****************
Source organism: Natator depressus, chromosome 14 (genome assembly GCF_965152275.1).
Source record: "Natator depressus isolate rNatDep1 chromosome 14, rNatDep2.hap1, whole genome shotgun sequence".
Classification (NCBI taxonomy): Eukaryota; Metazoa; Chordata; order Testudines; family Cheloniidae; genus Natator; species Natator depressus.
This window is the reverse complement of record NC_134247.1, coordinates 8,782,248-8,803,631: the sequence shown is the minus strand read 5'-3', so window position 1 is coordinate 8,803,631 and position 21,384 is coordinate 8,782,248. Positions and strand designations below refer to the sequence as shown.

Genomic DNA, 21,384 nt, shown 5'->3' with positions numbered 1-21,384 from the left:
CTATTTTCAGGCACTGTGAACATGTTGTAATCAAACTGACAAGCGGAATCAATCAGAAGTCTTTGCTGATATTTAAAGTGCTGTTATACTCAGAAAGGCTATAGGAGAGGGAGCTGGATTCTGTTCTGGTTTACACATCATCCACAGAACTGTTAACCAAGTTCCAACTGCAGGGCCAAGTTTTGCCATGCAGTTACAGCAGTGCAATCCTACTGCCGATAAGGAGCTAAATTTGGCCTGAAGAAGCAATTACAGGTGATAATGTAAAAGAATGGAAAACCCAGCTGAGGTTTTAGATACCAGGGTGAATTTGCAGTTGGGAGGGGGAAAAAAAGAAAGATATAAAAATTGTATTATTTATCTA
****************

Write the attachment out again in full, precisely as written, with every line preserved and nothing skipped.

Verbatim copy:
Source organism: Natator depressus, chromosome 14 (genome assembly GCF_965152275.1).
Source record: "Natator depressus isolate rNatDep1 chromosome 14, rNatDep2.hap1, whole genome shotgun sequence".
Classification (NCBI taxonomy): Eukaryota; Metazoa; Chordata; order Testudines; family Cheloniidae; genus Natator; species Natator depressus.
This window is the reverse complement of record NC_134247.1, coordinates 8,782,248-8,803,631: the sequence shown is the minus strand read 5'-3', so window position 1 is coordinate 8,803,631 and position 21,384 is coordinate 8,782,248. Positions and strand designations below refer to the sequence as shown.

Genomic DNA, 21,384 nt, shown 5'->3' with positions numbered 1-21,384 from the left:
CTATTTTCAGGCACTGTGAACATGTTGTAATCAAACTGACAAGCGGAATCAATCAGAAGTCTTTGCTGATATTTAAAGTGCTGTTATACTCAGAAAGGCTATAGGAGAGGGAGCTGGATTCTGTTCTGGTTTACACATCATCCACAGAACTGTTAACCAAGTTCCAACTGCAGGGCCAAGTTTTGCCATGCAGTTACAGCAGTGCAATCCTACTGCCGATAAGGAGCTAAATTTGGCCTGAAGAAGCAATTACAGGTGATAATGTAAAAGAATGGAAAACCCAGCTGAGGTTTTAGATACCAGGGTGAATTTGCAGTTGGGAGGGGGAAAAAAAGAAAGATATAAAAATTGTATTATTTATCTA